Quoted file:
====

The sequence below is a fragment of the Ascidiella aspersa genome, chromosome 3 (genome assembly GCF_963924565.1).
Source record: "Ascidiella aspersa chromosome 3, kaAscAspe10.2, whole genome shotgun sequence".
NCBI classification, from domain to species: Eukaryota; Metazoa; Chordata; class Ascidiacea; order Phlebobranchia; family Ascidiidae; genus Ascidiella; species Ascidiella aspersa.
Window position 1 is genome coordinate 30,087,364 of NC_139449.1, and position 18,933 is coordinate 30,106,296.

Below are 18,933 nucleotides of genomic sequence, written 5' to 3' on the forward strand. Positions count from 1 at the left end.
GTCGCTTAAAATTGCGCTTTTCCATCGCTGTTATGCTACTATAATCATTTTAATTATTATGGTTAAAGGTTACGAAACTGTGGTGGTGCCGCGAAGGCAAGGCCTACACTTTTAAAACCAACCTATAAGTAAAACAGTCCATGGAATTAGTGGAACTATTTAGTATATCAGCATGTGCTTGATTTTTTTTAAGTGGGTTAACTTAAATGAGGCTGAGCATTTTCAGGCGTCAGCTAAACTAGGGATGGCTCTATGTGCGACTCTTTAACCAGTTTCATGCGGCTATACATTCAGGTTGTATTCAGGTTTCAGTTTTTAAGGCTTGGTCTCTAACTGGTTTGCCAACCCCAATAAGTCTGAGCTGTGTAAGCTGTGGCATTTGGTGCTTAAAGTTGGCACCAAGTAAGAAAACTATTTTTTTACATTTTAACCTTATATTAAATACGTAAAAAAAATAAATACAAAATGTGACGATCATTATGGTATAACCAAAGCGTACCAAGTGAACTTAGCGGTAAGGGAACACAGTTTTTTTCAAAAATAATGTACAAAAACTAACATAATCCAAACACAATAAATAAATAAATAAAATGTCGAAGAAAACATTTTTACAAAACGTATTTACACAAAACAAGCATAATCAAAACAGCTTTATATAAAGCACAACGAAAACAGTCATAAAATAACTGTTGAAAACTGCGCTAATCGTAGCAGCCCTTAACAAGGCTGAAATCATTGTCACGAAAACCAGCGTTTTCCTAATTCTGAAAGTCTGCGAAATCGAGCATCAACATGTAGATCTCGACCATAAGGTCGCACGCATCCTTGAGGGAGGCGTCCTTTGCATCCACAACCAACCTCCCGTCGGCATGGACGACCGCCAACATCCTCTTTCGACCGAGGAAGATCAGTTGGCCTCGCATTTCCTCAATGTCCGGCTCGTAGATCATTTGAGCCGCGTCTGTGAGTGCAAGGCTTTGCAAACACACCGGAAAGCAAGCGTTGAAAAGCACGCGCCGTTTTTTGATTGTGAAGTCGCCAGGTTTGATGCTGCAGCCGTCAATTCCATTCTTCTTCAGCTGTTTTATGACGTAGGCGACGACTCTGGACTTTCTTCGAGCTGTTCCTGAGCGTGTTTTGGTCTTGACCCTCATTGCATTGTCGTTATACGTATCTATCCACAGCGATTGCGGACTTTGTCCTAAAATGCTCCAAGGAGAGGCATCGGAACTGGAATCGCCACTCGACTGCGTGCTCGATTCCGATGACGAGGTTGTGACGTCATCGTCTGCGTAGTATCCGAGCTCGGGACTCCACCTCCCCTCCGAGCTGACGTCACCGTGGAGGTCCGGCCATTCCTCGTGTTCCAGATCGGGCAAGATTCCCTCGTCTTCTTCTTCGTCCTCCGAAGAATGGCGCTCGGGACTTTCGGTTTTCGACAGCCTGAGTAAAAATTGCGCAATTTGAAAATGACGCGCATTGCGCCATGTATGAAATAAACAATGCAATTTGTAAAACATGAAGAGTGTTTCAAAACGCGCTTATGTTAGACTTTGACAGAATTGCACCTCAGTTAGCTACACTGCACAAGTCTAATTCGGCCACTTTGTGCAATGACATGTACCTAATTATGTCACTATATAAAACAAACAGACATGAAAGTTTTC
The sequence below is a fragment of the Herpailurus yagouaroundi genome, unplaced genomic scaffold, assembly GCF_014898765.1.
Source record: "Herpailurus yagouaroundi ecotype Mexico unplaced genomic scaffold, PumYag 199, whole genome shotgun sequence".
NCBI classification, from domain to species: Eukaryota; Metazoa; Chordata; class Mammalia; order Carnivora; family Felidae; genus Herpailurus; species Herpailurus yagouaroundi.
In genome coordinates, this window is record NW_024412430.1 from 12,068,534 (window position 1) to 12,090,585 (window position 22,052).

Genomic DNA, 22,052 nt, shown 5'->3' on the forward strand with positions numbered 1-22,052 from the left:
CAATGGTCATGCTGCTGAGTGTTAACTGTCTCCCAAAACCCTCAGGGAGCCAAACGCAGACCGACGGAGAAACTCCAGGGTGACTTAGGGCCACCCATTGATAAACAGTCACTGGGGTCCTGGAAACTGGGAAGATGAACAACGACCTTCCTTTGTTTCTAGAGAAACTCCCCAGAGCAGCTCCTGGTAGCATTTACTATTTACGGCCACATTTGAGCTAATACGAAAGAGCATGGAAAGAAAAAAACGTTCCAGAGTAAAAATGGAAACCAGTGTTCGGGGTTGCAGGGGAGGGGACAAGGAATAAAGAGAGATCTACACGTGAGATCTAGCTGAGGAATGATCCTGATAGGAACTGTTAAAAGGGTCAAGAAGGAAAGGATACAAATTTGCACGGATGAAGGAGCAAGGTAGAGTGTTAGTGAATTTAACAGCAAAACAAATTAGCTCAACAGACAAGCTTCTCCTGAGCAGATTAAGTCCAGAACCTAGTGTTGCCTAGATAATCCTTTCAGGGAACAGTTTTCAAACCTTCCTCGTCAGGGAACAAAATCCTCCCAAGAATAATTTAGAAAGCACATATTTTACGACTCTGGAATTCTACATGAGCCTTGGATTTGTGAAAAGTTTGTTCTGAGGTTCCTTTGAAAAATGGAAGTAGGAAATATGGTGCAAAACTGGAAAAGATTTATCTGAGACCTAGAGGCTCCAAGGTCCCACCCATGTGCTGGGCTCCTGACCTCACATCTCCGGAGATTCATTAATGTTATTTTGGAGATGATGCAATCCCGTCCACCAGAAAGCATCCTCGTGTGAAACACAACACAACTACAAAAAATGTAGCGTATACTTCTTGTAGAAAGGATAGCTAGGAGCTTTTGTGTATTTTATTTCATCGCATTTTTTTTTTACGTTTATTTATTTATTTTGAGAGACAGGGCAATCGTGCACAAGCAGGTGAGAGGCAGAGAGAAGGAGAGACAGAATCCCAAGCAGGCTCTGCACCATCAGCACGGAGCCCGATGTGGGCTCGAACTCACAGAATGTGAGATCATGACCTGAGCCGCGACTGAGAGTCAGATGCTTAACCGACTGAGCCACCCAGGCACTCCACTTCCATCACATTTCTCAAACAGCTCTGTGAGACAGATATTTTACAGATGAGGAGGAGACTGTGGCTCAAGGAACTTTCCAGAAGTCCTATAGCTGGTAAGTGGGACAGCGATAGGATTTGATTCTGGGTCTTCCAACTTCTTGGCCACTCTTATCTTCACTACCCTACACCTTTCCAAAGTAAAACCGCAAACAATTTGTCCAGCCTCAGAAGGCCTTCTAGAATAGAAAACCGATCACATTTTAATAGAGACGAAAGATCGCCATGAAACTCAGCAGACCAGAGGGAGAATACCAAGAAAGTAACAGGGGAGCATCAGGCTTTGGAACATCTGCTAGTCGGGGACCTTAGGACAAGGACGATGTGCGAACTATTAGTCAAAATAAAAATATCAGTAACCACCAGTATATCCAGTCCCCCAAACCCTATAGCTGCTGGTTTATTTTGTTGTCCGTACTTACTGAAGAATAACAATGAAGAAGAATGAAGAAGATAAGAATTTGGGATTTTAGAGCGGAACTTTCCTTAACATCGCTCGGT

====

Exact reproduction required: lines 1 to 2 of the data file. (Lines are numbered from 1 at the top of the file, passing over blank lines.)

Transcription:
The sequence below is a fragment of the Ascidiella aspersa genome, chromosome 3 (genome assembly GCF_963924565.1).
Source record: "Ascidiella aspersa chromosome 3, kaAscAspe10.2, whole genome shotgun sequence".